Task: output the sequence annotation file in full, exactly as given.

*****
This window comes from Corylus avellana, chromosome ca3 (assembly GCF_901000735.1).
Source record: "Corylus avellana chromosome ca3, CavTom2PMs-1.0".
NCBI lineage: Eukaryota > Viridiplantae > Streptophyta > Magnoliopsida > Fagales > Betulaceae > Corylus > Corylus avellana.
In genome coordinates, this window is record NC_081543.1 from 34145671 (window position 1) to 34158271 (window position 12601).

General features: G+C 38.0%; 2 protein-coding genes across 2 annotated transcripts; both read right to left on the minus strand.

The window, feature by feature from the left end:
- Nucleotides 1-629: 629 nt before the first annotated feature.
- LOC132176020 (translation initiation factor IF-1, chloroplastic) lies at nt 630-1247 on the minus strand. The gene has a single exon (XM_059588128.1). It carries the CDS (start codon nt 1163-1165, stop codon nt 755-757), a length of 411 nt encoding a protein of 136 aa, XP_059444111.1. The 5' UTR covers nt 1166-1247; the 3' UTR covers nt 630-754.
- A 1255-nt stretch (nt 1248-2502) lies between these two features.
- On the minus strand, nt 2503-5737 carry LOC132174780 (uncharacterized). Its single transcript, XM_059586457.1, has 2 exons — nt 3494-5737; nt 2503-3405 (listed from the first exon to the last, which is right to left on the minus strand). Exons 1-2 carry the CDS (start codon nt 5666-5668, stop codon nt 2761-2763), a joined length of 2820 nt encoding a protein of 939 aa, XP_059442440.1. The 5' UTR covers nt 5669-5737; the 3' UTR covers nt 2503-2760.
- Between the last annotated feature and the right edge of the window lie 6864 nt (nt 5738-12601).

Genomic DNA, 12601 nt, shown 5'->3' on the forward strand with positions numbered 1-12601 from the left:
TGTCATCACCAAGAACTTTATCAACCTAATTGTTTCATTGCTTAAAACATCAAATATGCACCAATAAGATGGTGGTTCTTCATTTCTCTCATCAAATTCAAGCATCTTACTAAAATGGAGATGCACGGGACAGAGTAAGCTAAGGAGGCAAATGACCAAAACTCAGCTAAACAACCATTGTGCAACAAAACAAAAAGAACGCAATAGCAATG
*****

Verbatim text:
This window comes from Corylus avellana, chromosome ca3 (assembly GCF_901000735.1).
Source record: "Corylus avellana chromosome ca3, CavTom2PMs-1.0".
NCBI lineage: Eukaryota > Viridiplantae > Streptophyta > Magnoliopsida > Fagales > Betulaceae > Corylus > Corylus avellana.
In genome coordinates, this window is record NC_081543.1 from 34145671 (window position 1) to 34158271 (window position 12601).

General features: G+C 38.0%; 2 protein-coding genes across 2 annotated transcripts; both read right to left on the minus strand.

The window, feature by feature from the left end:
- Nucleotides 1-629: 629 nt before the first annotated feature.
- LOC132176020 (translation initiation factor IF-1, chloroplastic) lies at nt 630-1247 on the minus strand. The gene has a single exon (XM_059588128.1). It carries the CDS (start codon nt 1163-1165, stop codon nt 755-757), a length of 411 nt encoding a protein of 136 aa, XP_059444111.1. The 5' UTR covers nt 1166-1247; the 3' UTR covers nt 630-754.
- A 1255-nt stretch (nt 1248-2502) lies between these two features.
- On the minus strand, nt 2503-5737 carry LOC132174780 (uncharacterized). Its single transcript, XM_059586457.1, has 2 exons — nt 3494-5737; nt 2503-3405 (listed from the first exon to the last, which is right to left on the minus strand). Exons 1-2 carry the CDS (start codon nt 5666-5668, stop codon nt 2761-2763), a joined length of 2820 nt encoding a protein of 939 aa, XP_059442440.1. The 5' UTR covers nt 5669-5737; the 3' UTR covers nt 2503-2760.
- Between the last annotated feature and the right edge of the window lie 6864 nt (nt 5738-12601).

Genomic DNA, 12601 nt, shown 5'->3' on the forward strand with positions numbered 1-12601 from the left:
TGTCATCACCAAGAACTTTATCAACCTAATTGTTTCATTGCTTAAAACATCAAATATGCACCAATAAGATGGTGGTTCTTCATTTCTCTCATCAAATTCAAGCATCTTACTAAAATGGAGATGCACGGGACAGAGTAAGCTAAGGAGGCAAATGACCAAAACTCAGCTAAACAACCATTGTGCAACAAAACAAAAAGAACGCAATAGCAATG